Best bound so far, is that you can achieve this bound plus log log n. So as long as this never gets too small, as long as this quantity never gets smaller than log n, then this thing will be log log n, and it's fine. But in particular, if this is constant, then it's only achieving log log n, so it's not-- there's an additive log log n per operation loss. That's the best binary search, unified binary search tree known.
OK, so this is all good. And this is sort of where the, what we call analytic bounds, here ends. There are various attempts to-- in general we want to characterize, what is the optimal thing we could hope for. When can we do better than log n? These are all specific cases where we can do better than log n, but it's not a complete characterization. There are sequences that have large unified bound, but have no-- yet they can be accessed more quickly by the optimal binary search tree.
And so, while it would be nice to characterize with some clean algebraic, whatever, most of the work, beyond what I've told you about here, is just trying to figure out what opt is. Instead of trying to write it down, try to compute it. Instead of trying to define something that happens to match the optimal, let's just go for optimal. And this is the notion of dynamic optimality.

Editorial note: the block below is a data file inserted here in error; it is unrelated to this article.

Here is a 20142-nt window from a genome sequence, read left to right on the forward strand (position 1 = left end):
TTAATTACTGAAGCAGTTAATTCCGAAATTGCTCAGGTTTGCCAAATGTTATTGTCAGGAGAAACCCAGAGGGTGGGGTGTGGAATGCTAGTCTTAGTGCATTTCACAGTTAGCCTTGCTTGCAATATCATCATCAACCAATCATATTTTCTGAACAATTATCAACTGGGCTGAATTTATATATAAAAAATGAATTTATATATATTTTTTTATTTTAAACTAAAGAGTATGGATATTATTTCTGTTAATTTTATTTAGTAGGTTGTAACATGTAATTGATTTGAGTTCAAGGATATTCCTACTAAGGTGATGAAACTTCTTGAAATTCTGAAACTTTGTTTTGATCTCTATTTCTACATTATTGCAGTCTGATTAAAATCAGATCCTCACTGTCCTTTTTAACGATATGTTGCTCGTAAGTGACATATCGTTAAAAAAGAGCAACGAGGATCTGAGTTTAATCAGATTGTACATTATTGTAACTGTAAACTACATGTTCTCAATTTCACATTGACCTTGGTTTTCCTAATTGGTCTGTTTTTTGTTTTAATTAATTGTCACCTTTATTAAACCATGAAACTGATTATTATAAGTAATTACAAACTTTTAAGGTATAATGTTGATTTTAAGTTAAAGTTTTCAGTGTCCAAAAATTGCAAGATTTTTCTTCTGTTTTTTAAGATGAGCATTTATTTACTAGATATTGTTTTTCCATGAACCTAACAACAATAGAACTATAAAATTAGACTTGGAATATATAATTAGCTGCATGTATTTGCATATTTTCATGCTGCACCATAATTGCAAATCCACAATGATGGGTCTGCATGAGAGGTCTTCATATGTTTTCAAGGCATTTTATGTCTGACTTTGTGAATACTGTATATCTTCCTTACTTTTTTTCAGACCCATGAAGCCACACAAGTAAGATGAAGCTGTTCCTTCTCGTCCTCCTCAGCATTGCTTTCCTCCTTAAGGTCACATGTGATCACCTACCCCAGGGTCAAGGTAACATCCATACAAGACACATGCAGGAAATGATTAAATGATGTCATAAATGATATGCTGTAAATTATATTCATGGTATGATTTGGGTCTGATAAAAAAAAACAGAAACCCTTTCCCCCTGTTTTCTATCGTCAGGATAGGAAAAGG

And in modern terminology this would be called constant competitive, but the paper then introduced dynamic optimality preceded competitive analysis, so it has another name. What we'd like, is that the total cost of all your accesses, so this is like amortized cost, is within a constant factor of the optimal. What's the optimal? This is the-- over all binary search trees, I mean to be precise I should talk about binary search tree algorithms, meaning you specify somehow how to do a search, and it may involve rotations and walks.
So, you know, it could be red black tree, it could be an AVL tree, could be a [? BB ?] alpha tree, anything that can be implemented in this way. Those are all kind of boring. More sophisticated is something like a splay tree. Ideally, you take the min over all-- min over all binary search tree algorithms. The cost of that algorithm, on that access sequence x, and you want the total cost of your algorithm on x to be within a constant factor of the optimal algorithm on x. x is a vector.
So this is what you call the offline optimal, because here you basically get to choose the binary search tree algorithm to be customized to x, and yet somehow you want to achieve dynamic optimality. Open question, is this possible?
And, of course, we're only interested in online solutions. So, you want to build a binary search tree that doesn't know the future, it doesn't know what accesses are to come, but it has to be within a constant factor of the offline solution that does know. And we don't know whether this is possible. Another interesting question, is whether it's possible for a pointer machine, because save for the unified property we know how to get it for a pointer machine.
And there's two versions of this question. You can consider, is there a pointer machine that matches the optimal binary search tree, or you could ask, is there a pointer machine that matches the optimal pointer machine.